I am considering a radical experiment. I plan to not buy any books in 2006. Of course, there will be a few exceptions. But, in general, with a few exceptions, I will not buy books in 2006.
I reserve the right to buy Philip Roth's new novel in the spring. And if Ian Rankin publishes a new book in 2006, I'll get it.
I am going to Ireland in January and since I will be on foreign soil, I will be allowed to buy a few books. Truthfully, the entire trip is devoted to buying books. Kennys, a famous bookstore in Galway, is closing its shop and shifting its operations to the internet. Since my dad and I have a long history with the store, we're going to see it one more time before it closes. I was there when I was ten years old but don't remember it. I discovered the store's website in the late 1990s and got books that way. My dad has been back several times without me. So, I have to buy books on this trip, my 2006 plans notwithstanding.
A private school in the Washington suburbs has a wonderful used booksale in the spring - I'll go to that.
When the Booker Prize longlist is announced in August, I think I should be able to buy a few from the list if I feel the need to.
I have enough stockpiled to last a few years. I hope to read the rest of Peter Robinson's novels. I have a bookcase entirely filled with books by George Simenon that I need to get through. Sometimes if I am sitting in front of a bookcase, I play this game where I plan which books I would read and in what order if they were the only books I could read. I might play that game for real now. Or the game where I am about to go into the FBI's witness protection program and can only take 25 of my books along with me.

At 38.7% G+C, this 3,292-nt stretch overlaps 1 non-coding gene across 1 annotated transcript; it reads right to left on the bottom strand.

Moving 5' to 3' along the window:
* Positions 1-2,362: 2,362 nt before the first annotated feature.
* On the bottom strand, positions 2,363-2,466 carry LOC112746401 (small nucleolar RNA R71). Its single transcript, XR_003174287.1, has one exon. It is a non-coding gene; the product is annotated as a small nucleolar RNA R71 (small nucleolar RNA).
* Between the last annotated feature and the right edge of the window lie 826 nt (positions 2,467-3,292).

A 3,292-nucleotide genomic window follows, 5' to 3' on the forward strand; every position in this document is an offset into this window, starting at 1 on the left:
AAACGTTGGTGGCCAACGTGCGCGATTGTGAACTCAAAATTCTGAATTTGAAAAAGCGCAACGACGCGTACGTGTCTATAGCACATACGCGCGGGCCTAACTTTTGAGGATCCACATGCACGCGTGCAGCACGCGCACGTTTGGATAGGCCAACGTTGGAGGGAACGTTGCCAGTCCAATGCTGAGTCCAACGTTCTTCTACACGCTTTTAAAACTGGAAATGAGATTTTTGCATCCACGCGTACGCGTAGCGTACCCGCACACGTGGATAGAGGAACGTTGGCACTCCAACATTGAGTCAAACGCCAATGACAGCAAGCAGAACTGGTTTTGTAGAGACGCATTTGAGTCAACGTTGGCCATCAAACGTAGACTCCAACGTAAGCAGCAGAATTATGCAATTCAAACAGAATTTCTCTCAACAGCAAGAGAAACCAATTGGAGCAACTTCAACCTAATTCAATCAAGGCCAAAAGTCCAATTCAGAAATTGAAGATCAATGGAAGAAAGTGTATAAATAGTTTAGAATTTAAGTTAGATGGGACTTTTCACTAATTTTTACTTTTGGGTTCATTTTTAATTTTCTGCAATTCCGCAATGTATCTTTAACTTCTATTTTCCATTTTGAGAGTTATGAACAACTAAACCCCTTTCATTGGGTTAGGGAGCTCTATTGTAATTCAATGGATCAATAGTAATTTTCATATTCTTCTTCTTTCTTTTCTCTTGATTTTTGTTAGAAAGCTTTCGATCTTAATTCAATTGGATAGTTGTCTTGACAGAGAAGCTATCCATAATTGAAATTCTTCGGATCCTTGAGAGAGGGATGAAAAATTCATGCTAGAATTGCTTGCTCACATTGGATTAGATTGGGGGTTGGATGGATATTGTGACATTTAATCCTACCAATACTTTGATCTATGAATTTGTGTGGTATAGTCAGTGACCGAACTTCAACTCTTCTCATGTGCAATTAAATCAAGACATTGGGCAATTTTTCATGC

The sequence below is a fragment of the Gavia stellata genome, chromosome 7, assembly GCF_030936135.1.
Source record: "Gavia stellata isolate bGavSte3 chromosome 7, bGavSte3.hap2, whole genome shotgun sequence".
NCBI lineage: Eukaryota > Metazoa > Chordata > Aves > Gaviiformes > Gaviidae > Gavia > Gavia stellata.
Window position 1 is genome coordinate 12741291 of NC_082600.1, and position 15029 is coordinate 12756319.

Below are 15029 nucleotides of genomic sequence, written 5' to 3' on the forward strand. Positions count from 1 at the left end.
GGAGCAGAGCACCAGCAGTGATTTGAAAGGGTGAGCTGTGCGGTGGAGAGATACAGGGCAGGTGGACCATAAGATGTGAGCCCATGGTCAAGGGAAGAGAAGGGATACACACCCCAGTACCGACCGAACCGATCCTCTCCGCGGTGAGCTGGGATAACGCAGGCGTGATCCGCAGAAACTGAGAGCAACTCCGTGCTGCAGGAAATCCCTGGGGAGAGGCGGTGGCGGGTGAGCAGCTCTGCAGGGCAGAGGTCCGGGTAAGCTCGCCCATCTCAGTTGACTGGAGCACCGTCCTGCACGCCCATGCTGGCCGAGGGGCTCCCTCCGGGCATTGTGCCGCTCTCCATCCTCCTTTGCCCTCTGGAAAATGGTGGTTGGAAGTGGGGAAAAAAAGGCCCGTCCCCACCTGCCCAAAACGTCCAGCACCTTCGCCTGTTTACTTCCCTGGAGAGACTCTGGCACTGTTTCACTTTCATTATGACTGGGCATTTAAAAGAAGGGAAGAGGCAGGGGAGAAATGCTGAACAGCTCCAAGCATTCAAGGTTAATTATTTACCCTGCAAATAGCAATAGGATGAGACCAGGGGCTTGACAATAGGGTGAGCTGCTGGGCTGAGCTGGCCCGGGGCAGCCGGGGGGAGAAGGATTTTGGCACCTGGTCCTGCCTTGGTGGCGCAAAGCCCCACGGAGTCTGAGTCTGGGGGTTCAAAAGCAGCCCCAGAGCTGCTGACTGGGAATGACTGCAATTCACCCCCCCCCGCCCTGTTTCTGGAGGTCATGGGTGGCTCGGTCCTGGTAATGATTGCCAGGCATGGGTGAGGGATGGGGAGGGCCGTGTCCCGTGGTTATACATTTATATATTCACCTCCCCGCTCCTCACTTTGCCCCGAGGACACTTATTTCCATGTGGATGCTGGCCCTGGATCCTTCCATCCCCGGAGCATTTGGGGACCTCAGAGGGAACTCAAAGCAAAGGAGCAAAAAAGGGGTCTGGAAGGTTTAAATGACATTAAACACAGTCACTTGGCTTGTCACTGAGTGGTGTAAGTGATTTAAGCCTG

We painted the apartment this weekend and I had to move hundreds and hundreds of books in order to do get to the walls. Thousands, probably. And I saw a lot of books that I had lost track of or forgotten how much I wanted to read. I think that the only way to do this is to stop buying new books.
I'm worried how this will go. I used to hear that sharks never stopped swimming because they needed water forced through them to breathe - and if they stopped moving, they would die. I think it turns out that this is only partly true. Scientists found sharks that sort of slept in currents of water and kept breathing that way. (I have this interesting looking book called The Shark Net by Robert Drewe - an Australian memoir about life in the west of the country when a killer is on the loose - or something like that. I think I'll read it next year.) (I also really want to read, but don't yet own, Charles Clover's The End of the Line: How Overfishing is Changing the World and What We Eat but I don't own a copy yet. I could probably get a copy in Ireland. And Neal Ascherson's The Black Sea, I can read that now, too. And Redmond O'Hanlon's last book, Trawler. I gave away my copy of that book on how cod saved/shaped/changed-whatever the world. I never finished it. I could finish that.) I fear that I am shark-like with my insatiable desire to acquire books. I should stop with this shark stuff because I have a long history of getting shark information wrong - especially when it comes to fresh water sharks.